I cannot think of another phrase that reinforces these truths more powerfully than, “I trust you.” Trust is the greatest expression of our gratitude. When we tell our volunteers that we trust them, it releases them to serve and make decisions with courage and confidence. When we fail to equip our volunteers with trust, we fail to empower them to lead and serve at any level in our churches. But before we can give trust away freely, we have to train properly.

If you can’t trust your volunteers to make the right decisions, you shouldn’t trust your training process either. We can’t blame our volunteers for indecision when our volunteer process lacks the proper training and coaching. When we provide the proper training and the right coaching, our volunteers are equipped to make decisions that emulate the DNA of our church.

If volunteers are the lifeblood of our churches, let’s equip them with the right training, and empower them with our trust. If you have volunteers that you can’t confidently say, “I trust you” to, it might be time to reevaluate your training process or redirect where they’re currently serving.

Create a world where your volunteers feel trained, trusted, and appreciated. What other words or phrases do you think volunteers need to hear?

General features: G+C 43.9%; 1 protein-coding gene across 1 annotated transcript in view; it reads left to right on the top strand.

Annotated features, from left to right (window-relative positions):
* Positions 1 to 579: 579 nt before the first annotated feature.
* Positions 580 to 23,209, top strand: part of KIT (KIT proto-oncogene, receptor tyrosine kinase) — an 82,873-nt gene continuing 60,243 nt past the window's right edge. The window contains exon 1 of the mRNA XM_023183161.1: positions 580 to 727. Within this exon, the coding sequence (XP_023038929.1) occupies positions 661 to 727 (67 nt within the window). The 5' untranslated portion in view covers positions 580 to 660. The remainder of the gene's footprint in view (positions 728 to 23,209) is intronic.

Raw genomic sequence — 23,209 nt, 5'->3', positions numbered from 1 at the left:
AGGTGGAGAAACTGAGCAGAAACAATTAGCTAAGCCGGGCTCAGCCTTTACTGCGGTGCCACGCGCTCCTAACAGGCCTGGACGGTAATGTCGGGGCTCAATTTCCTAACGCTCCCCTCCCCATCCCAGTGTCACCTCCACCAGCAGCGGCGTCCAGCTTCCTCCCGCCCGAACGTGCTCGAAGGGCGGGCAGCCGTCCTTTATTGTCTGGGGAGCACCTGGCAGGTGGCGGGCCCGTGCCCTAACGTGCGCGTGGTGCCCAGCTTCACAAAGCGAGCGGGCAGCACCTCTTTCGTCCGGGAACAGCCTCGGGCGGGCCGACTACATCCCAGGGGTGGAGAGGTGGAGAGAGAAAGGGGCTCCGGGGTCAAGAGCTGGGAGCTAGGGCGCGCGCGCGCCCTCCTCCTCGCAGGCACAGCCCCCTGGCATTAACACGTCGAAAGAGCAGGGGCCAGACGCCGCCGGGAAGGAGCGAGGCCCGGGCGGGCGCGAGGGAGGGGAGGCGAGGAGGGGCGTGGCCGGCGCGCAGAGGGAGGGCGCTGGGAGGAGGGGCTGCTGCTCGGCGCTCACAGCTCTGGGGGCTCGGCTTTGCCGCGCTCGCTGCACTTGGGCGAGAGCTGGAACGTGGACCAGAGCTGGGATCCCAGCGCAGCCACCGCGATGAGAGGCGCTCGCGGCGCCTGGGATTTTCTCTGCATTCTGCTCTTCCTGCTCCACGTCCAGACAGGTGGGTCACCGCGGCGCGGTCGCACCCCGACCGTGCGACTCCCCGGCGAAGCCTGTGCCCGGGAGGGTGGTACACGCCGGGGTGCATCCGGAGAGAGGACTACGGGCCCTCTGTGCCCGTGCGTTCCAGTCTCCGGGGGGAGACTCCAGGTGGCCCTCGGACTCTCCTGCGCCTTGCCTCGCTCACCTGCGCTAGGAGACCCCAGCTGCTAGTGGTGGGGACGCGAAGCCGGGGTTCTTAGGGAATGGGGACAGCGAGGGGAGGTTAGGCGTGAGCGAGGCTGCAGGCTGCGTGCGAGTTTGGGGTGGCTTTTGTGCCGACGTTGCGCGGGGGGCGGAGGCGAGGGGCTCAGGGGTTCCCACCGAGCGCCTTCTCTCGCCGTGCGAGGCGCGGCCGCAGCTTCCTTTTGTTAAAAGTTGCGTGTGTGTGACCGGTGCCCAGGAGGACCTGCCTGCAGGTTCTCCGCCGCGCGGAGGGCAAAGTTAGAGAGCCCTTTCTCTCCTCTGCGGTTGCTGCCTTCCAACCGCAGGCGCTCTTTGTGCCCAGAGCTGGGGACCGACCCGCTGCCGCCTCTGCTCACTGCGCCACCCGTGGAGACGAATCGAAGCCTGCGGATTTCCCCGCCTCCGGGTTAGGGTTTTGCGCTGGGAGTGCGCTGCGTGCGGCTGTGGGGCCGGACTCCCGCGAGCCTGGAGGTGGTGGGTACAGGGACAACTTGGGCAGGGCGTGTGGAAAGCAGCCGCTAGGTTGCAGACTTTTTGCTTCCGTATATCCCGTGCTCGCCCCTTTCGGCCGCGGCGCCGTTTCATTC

5 Inexpensive Ways to Value Volunteers

No matter how small or how large your church is, volunteers are the heart and soul of its potential. Our role as multisite leaders is to identify, equip, and release volunteers. But we can’t effectively do these things without valuing them. Communicating the value we place on volunteers is easier than most leaders think, and it doesn’t require as much money as we might expect.

I’ve listed below five¬†inexpensive ways that help communicate genuine value to the volunteers we lead:

1. Prepare
Being ready for volunteers is the first thing they will notice. When a volunteer commits their time to serve, it’s important to value their time with our preparedness. My friend, Tammie Hurd is the best at this. She puts a lot of time into preparing carts, charts, resources, instructions, and maps before volunteers ever arrive, and she has some of the most committed and longstanding volunteers in our church. Why? Because her volunteers know that they are needed, and that their time will be productive. When they arrive to serve with Tammie, every item they need to complete the job is there, and they feel valued. Being prepared communicates to the volunteer that you care about, and respect their time.

2. Pray